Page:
Tuesday, January 27, 2009


Persistence pays off. After I submit an article to a magazine and receive no response, I wait an appropriate amount of time--three months is my usual rule of thumb–then I write a polite follow-up letter asking the magazine editor if she’s had a chance to review my submission. I enclose a copy of my original submission cover letter, which is the sales pitch for the article, and an SASE.

The response I've had to these follow-up letters has been gratifying: On one, I received a prompt telephone call. "Mary, thanks for reminding me. I'd put your article aside and it got buried. I'd like to use your piece next month."
After I'd sent a reminder, an editor admitted they had lost my manuscript, but he thought the article would be something he could use. Would I resubmit the manuscript? Would I! The article was published within two months.

One local sailing magazine didn't respond in a timely fashion but called me after my follow-up letter. He liked the article, but his magazine was no longer doing destination pieces. However, he needed someone to write a monthly "event" feature story, which I agreed to do. This new opportunity stemmed from my reminder letter.

Of course, not all my follow-up letters have happy endings. Some of the articles come back rejected, but at least I know the status and I can immediately resubmit the articles to another publication. If, after sending a follow-up letter I still don't hear anything within three months, I make a notation to never submit to that outfit again. As soon as possible I resubmit the article to another publication. The idea is to keep your articles circulating, not sitting on your or an editor's desk.

Over the years as a free-lance writer, I’ve had more than 400 articles published in magazines and newspapers. It’s been gratifying–not only for the income, but to have readers comment that they’ve seen my article in a magazine they subscribe to.

Following is a sample follow-up letter:

Dear Ms. Smith:

On October 5, 2010, I mailed to you "Celebrating Traditions" on hard copy and on disk in RTF format, together with a stamped self-address envelope. Included with the article on disk were digital images and a picture caption page. I am enclosing a copy of my cover letter for your review.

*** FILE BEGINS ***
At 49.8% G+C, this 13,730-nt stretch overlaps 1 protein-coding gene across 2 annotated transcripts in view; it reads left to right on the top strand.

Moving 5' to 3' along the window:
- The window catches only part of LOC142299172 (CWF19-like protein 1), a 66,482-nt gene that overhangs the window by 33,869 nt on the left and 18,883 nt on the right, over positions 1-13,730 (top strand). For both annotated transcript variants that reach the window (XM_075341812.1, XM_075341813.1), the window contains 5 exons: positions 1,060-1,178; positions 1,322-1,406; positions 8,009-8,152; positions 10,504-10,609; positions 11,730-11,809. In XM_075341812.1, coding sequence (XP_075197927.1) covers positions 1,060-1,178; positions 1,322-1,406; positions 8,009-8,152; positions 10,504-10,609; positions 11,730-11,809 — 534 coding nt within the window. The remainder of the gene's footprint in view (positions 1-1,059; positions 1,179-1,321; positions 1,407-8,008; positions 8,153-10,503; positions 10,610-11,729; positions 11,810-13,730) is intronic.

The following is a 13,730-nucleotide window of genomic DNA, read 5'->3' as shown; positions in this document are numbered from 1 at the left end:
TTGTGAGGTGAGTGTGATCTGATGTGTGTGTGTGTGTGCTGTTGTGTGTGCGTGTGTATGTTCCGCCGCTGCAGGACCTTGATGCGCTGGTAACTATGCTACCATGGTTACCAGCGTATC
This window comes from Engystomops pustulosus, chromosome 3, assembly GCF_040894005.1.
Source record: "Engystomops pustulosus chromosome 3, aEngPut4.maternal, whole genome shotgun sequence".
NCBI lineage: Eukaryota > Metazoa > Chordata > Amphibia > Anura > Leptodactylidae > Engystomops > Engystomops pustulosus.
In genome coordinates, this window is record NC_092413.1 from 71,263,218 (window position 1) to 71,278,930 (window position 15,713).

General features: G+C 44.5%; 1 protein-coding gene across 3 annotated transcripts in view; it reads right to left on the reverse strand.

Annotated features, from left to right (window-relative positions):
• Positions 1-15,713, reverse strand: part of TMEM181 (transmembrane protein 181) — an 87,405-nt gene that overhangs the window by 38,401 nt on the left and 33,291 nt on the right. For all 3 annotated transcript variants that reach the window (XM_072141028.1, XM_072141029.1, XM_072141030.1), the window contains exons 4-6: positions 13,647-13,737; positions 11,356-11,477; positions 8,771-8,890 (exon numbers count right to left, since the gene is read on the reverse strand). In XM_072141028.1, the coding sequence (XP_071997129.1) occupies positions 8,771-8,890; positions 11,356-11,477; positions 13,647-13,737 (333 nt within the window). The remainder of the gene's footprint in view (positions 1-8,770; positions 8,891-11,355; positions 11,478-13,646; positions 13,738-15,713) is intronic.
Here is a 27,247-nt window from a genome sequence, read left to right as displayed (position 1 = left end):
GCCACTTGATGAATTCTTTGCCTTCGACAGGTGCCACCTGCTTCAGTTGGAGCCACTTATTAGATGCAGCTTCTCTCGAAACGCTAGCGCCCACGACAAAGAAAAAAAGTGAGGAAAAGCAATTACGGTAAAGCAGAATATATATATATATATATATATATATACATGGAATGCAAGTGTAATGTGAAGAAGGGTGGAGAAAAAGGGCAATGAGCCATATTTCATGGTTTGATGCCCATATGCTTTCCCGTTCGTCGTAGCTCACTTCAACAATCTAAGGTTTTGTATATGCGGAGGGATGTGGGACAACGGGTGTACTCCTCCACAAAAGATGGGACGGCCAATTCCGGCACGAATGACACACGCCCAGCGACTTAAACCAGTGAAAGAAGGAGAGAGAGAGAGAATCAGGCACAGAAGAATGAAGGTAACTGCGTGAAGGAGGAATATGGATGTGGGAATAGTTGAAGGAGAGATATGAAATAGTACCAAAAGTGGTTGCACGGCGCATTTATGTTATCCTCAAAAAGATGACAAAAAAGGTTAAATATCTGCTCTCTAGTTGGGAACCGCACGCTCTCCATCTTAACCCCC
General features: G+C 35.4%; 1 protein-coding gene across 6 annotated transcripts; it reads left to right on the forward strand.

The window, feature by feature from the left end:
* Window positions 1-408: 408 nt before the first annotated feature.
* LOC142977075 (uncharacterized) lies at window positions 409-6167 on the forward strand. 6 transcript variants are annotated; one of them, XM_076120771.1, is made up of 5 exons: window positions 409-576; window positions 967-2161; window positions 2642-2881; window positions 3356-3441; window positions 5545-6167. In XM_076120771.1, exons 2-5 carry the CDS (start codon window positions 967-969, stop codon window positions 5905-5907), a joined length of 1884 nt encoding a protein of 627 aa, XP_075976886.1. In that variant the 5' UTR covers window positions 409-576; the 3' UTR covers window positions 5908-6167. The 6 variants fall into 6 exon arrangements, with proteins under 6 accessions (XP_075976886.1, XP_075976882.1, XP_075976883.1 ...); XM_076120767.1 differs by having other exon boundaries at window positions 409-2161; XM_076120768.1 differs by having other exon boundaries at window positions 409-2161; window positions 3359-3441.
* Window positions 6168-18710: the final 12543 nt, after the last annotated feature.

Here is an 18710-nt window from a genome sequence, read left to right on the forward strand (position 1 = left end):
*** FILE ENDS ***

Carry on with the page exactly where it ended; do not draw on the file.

I would appreciate a reply if this article meets your editorial needs. Enclosed is a stamped self-addressed envelope for your convenience; or, if e-mail is more convenient, my e-mail address is listed below. I do not need the materials returned.

Thank you for your consideration.

Mary E. Trimble
Phone: (206) 555-2400

Monday, January 12, 2009

Natalie MacMaster -- A Concert to Remember

One of our Christmas presents to one another this year was a holiday concert in Seattle to see Natalie MacMaster, a Celtic fiddler extraordinaire. Seattle, about a 70-mile trek from our home on Camano Island, is rarely a destination for us with its congested traffic and expensive parking, when you can find it. But any inconvenience we experienced proved well worth the effort. Natalie MacMaster offers a memorable, wide-ranging concert.

One of Canada’s major talents, MacMaster is internationally recognized for her extraordinary showmanship. She puts on a rip-roaring performance with high-energy fiddling and step-dancing. The show we attended, at Benaroya Hall with its wonderful acoustics, brought the audience to its feet more than once.

The fact that she was seven months pregnant with her third child didn’t seem to slow down Natalie MacMaster one iota--she simply pours out the talent. Her five band members each performed individually as well. They’re all extraordinary musicians.

If you have the chance, attend a Natalie MacMaster concert. Or, the next best thing, look for her many albums. For more information, visit her website: www.nataliemacmaster.com

Friday, January 2, 2009


I’m honored this week to be featured on Poppyseeds’ blog. Cousins Julie and Marybeth Sande, have a real flair for design and arrangement of their many items ranging from beautiful antiques to new and original gifts for the home, jewelry and purses. It’s such a fun place to browse and I’ve been able to find original gifts for those hard-to-please people on my list.

I’ve known Julie Sande for many years–she formally managed the Cookie Mill in Stanwood. I’ve long admired her taste in decor–that little restaurant became a stand-out among local eateries. Julie and her cousin have definitely found their niche in this gift store. Whatever you need–from vintage wall hangings to original pictures to fine soaps, you’ll surely find something unique at Poppyseeds. You’ll even find copies of my two books, Rosemount and McClellan’s Bluff!

For those nearby, Poppyseeds can be found just off Highway 532 in Stanwood:
26915 98th Drive NW
Stanwood, WA 98282
Phone (360) 629 7333

For Internet shoppers, check out their blog: